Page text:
SARC: Not very puzzling, it’s really straight forward

SPANGDAHLEM AIR BASE, Germany -- It was a Wednesday night and I had just finished watching the base volleyball championship games between the 702nd Munitions Maintenance Squadron and the 52nd Medical Group. The 52nd MDG won in the best two out of three games series to take the base championship title; Go Saber Medics!

I walked back to the base launderette where I had started my load of clothes to wash before the volleyball game. I placed them in a dryer and settled in for the long wait, taking a seat on the bench and observing my surroundings. The place only had a few customers, one of which was an Airman working on a crossword puzzle from The Saber Herald, April 17 as he waited on his laundry.

Within a few minutes the Airman's laundry was finished and he placed the paper to the side. He removed his clothes from the dryer and quickly left the facility. Now I don't know if the Airman started the crossword or tried to complete one that someone else had started, but I figured I would test my knowledge too. I walked over to the paper and noticed that most of the answers were filled in; I guess they were the easy ones. There were only about 10 questions left. The first unanswered question: "Sexual assault reporting option for active duty?" That was easy I thought; restricted! Then I became alarmed as I started to answer the rest of the puzzle questions. They all were centered on SARC, the Sexual Assault Response Coordinator, and their training program.

I asked myself, "Has the Air Force failed to properly train one of our newest Airmen?" He was an airman first class I remembered, and very young looking at that. Surely he had SARC training at Basic Military Training and at his technical schools. These were, in fact, easy questions. Did the 52nd Fighter Wing fail to add to that training through the base intro program, First Term Airman Center, annual SARC training and the numerous SARC posters plastered in every work center? Have I as a first sergeant, not done enough to help ensure my Airmen are aware of the numerous sexual assaults that happen and the consequences that follow? Or was this Airman in the mindset that he did not need SARC training because he would never be a victim or perpetrator of a sexual assault? If so, he is sadly mistaken; SARC training is for everyone.

SARC training is for every Airman, from four star general to airman basic. True, this Airman may never be a victim or perpetrator of a sexual assault, but one day he may know someone who is. What does he do if he never took the training to heart and was confronted with a SARC situation? What will he do if a coworker, friend, subordinate or even his supervisor informs him they were sexually assaulted? Will he get them to the right people for help? SARC isn't just a catch phrase. It's real, and knowing what to do will go a long way in helping the victim recover.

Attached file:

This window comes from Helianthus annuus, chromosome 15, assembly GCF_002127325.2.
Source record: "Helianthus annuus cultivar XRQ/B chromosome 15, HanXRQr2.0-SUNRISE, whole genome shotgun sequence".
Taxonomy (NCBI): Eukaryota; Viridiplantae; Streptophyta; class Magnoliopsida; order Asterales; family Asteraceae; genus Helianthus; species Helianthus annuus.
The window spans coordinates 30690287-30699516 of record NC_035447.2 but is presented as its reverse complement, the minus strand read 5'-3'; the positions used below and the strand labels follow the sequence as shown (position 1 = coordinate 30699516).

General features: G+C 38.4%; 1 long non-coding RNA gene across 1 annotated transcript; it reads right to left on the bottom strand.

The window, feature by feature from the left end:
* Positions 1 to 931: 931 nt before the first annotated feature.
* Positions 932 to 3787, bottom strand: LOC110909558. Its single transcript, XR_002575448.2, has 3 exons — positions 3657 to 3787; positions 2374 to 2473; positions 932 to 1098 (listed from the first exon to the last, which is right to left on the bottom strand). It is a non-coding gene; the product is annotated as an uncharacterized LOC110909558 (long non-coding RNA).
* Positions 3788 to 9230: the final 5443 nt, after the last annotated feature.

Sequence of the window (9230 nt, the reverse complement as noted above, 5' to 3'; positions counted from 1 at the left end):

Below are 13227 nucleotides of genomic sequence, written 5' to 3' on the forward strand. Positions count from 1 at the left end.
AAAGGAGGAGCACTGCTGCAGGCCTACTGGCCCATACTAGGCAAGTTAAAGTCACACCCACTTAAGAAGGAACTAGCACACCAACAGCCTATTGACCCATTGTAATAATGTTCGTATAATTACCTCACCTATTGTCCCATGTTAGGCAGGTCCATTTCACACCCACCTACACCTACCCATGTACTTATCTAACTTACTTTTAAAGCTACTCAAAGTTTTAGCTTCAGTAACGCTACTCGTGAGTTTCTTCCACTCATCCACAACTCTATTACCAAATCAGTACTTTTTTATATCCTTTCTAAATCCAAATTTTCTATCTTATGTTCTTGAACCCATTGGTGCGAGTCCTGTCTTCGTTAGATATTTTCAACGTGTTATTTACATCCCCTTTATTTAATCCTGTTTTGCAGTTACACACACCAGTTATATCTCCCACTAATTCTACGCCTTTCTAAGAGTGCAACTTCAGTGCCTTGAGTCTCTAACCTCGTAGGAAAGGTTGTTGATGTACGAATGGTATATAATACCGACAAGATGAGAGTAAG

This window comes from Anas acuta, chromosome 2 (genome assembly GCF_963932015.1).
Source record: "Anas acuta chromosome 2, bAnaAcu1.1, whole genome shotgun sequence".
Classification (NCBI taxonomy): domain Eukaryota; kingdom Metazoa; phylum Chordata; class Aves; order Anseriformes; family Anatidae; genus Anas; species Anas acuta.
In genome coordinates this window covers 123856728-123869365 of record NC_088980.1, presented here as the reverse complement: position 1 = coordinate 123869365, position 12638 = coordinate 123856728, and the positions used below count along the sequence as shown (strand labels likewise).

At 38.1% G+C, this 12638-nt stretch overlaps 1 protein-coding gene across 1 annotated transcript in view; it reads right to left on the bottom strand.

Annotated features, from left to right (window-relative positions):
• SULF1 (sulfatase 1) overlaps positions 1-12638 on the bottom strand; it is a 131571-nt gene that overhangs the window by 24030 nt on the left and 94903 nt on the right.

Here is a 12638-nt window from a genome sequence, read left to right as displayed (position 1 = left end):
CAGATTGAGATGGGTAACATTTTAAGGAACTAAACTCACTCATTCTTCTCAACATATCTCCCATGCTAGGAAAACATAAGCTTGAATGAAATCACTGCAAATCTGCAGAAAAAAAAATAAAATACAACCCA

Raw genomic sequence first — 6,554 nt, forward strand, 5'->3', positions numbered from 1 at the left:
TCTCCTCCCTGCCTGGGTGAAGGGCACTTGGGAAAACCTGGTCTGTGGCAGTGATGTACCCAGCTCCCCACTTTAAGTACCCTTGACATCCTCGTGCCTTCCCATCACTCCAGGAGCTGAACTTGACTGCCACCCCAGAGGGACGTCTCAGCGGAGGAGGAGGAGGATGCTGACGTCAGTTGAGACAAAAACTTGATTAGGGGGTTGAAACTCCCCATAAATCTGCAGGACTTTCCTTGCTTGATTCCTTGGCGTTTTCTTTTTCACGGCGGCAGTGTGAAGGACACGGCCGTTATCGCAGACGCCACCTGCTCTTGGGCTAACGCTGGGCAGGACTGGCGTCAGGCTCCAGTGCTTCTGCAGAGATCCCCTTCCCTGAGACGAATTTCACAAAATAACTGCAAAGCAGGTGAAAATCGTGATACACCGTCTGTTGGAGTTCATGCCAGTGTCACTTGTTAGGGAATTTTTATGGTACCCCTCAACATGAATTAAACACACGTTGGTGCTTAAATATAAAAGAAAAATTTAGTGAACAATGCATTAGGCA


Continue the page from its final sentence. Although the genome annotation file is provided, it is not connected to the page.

Victims of sexual assault have two options if they are sexually assaulted; restricted and unrestricted reporting. Victims can make a restricted report directly to the SARC or an unrestricted report to the SARC, a friend, their supervisor or unit commander. Either way, making sure the assault is reported to SARC is the most important way to ensure the victim gets immediate help. Airmen at all levels need to ensure anyone they know who might have been sexually assaulted report to the SARC, restricted or unrestricted. 

As a first sergeant, I have seen a few unrestricted sexual assault cases, stories of which make the hair stand up on the back of your neck. The details leading up to the assault, the horrifying details of the actual assault and the aftermath and recovery of both the victim and perpetrator, their friends, family and squadron involved have a devastating effect that takes a toll on the unit and its morale. That once bubbly personality of an Airman who smiled and joked during the unit compliance inspection prep and 12-hour days was replaced with a solemn disposition. They were withdrawn, quite often walking with their eyes staring at the ground trying to hide the shame or embarrassment of the assault. The smile or laugh they occasionally let out was fake and purposeful as to try and cast doubt to those who thought something was wrong. 

The recovery process is sometimes long and painful for all involved. Getting the SARC involved early will help in that process. The next time you have SARC training, pay attention because you never know when you will need it.

To the Airman who left the crossword puzzle that Wednesday night in the launderette, here are the answers to your unfinished questions:
4 Across: If you have been sexually assaulted call your? You answered "Boss," I'll give you half credit, SARC is always the best answer here.
6 Across: Before having sex, there must be mutual? Consent.
23 Across: Refusal to believe? Denial.
27 Across: Always go out in pairs and keep an eye on your? Wingmen.
41 Across: Sexual assaults will not be reduced with a "Who ___?" attitude? Cares.
3 Down: Sexual reporting option for active duty? Restricted.
7 Down: Sexual assault victim helpers? Advocates.
20 Down: Illegal substances used to incapacitate? Drugs.
33 Down: Forcibly fondle? Grope. 

Take these answers, and the rest of the crossword puzzle, to heart. We are all first line defenders when it comes to sexual assault.